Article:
Forged SSL Certificates Pervasive on the Internet

About 0.2% of all SSL certificates are forged. This is the first time I’ve ever seen a number based on real data. News article:

Of 3.45 million real-world connections made to Facebook servers using the transport layer security (TLS) or secure sockets layer protocols, 6,845, or about 0.2 percent of them, were established using forged certificates.

Actual paper.

EDITED TO ADD (6/13): I’m mis-characterizing the study. The study really says that 0.2% of HTTPS traffic to Facebook is intercepted and re-signed, and the vast majority of that interception and resigning happens either on the user’s local computer (by way of trusted security software which is acting scanning proxy) or locally on a private network behind a corporation’s intercepting proxy/firewall. Only a small percentage of intercepted traffic is a result of malware or other nefarious activity.

Posted on May 16, 2014 at 6:43 AM47 Comments


Carlos May 16, 2014 7:17 AM

Hmm, I’m missing something.
Https requires a server certificate, not a client one, right ?
So if this is facebook data, does it mean 0.2% of facebook servers are forged ?
And if this is so, how do we collect such data ??? I might turn redfaced when I hear the answer, but still…

Tom May 16, 2014 7:24 AM

No, it means that 0.2% of connections are intercepted by a man-in-the-middle attack which presents a certificate claiming to be for but which isn’t owned by It’s detected by including some javascript in the page that independently checks the certificate the client has received for the server and reports back if this doesn’t match what facebook thinks it should.

My guess is that a very large fraction of these will be employers who MITM their employees to allow them to monitor their HTTPS browsing sessions.

M@ May 16, 2014 7:25 AM

I’m with Carlos. The headline makes sense, the Facebook reference does not. Other things in the paper are about 10degrees off, from a conceptual standpoint. Bad paper.

mike~acker May 16, 2014 7:43 AM

SSL, TLS, and x.509 certificates are based on using Public Key Encryption to verify the credentials of a remote contact — such as when you connect to a web site — or receive an e/mail.

for Public Key Encryption to work your computer needs a copy of the Public Key for the party whose credentials are to be checked.

Browsers get these public keys in the form of x.509 certificates. these certificates are loaded automatically to your browser by the browser software and TRUST is also established automatically for you — using “Certificate Authorities”.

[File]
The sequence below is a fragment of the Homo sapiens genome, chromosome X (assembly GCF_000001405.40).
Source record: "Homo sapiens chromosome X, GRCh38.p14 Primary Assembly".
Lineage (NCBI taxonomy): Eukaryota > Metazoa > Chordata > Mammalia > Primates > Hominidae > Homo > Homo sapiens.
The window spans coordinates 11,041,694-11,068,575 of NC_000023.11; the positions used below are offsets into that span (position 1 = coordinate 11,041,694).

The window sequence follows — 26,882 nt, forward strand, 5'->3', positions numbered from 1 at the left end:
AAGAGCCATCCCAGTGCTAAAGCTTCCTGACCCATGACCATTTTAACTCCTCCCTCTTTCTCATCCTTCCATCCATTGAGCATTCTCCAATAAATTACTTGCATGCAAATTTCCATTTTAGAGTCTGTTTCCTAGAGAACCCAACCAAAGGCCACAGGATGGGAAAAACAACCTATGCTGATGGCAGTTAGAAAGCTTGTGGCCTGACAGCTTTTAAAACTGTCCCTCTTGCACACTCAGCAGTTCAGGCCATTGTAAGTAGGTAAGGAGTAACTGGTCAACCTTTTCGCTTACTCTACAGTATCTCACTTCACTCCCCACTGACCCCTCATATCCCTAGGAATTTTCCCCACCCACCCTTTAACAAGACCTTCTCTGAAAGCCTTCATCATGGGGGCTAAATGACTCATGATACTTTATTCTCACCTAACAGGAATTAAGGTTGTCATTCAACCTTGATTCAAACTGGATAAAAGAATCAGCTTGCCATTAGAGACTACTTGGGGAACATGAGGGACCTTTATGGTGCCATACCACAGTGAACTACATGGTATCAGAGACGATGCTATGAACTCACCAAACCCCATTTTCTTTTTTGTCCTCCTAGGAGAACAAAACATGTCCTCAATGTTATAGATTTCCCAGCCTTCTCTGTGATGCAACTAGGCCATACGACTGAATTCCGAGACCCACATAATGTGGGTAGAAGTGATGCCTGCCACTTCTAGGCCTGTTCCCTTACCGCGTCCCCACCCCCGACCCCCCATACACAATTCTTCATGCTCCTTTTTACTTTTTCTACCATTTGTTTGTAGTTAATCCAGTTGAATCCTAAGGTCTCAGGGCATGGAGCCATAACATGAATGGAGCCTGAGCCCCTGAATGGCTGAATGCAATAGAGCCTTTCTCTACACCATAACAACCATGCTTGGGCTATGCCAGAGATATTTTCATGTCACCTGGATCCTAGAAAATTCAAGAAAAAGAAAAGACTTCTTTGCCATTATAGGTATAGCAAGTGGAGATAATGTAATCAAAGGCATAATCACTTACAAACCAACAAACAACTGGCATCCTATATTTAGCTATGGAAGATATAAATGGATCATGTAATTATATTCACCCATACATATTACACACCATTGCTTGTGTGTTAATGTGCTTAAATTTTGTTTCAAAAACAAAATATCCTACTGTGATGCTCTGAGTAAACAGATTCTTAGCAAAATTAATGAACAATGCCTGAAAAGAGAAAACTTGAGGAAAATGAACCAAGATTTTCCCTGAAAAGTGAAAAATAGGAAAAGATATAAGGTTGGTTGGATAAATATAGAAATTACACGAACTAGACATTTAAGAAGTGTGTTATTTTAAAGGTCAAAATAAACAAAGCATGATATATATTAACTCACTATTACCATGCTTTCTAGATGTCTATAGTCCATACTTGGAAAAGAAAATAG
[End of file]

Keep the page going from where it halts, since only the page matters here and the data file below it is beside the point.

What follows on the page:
“Certificate Authorities” are companies set up specifically for this purpose.

Check out who you have been told to trust:



I can’t help you with IE; I use only Linux.

What should be done: you should get PGP: Either GnuPG ( free ) or purchase PGP Desktop from Symantec. Generate your own key. Then vet and verify just those certificates you need to trust, — your Credit Union, online shopping, IRS….
Counter sign just those selected certificates using your pgp key. and assign full trust — if you like.

but certificates automatically loaded they way they are now,– are just a hot mess. as we are starting to find out.

Andrew May 16, 2014 8:06 AM

You could sign X509 with PGP? Anyone pulled this craziness off?

’cause in my mind pgp is the maze-like decentralized public key system and x509 is the heavy centralized (kinda) monstrosity that secures the internets (if you believe in fairy tales, that is). And these two worlds don’t really talk to each other.

An interesting experiment is to put some certificate pinning extension (e.g. certpatrol for firefox) and see how web sites certificate change. Spoiler alert – it’s overwhelming. Also big companies with multiple data centers around the globe will often serve different certificate from different centers and it may cause alerts for certificate exchange as often as every visit. And then when you get annoyed and go search for answers, a google FAQ page will kindly explain to you that a) you’re doing it wrong and b) you’re an idiot.

So in regard to the above experience, I wonder how your plan to sign google’s certificates would work…

Clive Robinson May 16, 2014 8:10 AM

It’s not the number or percentage of bogus certificates that count but where they are on the network.

If your employer uses onr then it’s probably covered by the Usage Policy, and very probably not just legal but in some places effectifly a requirment under business legislation designed to stop insider trading etc.

If it’s the Government of the country you are in it’s de facto legal.

BUT if as in the case of the US Government deliberatly manipulating routing such that communications by two parties is forced into a US Gov system, then it may well not be legal, and this is a point the EU is slowly raising.

Thus just one certificate on a MITM server in the US could concevably catch anything upto 100% of SSL/TSL communications between two European countries… Such tricks have been aledged on the link between Spain and Cuba and there appears to be evidence of this.

uh, Mike May 16, 2014 8:27 AM

Ethical question, if you’re connected to F using a forged cert, and F knows it, shouldn’t F tell you to watch out?

Not that I know much about F, I suppose F has a bunch of legalese, but still….

Greg Slepak May 16, 2014 9:11 AM

Also, the authors weren’t completely clear on whether they explicitly considered the use of old, revoked certificates for MITM.

x11739 May 16, 2014 9:23 AM

My guess is that a very large fraction of these will be employers who MITM their employees to allow them to monitor their HTTPS browsing sessions.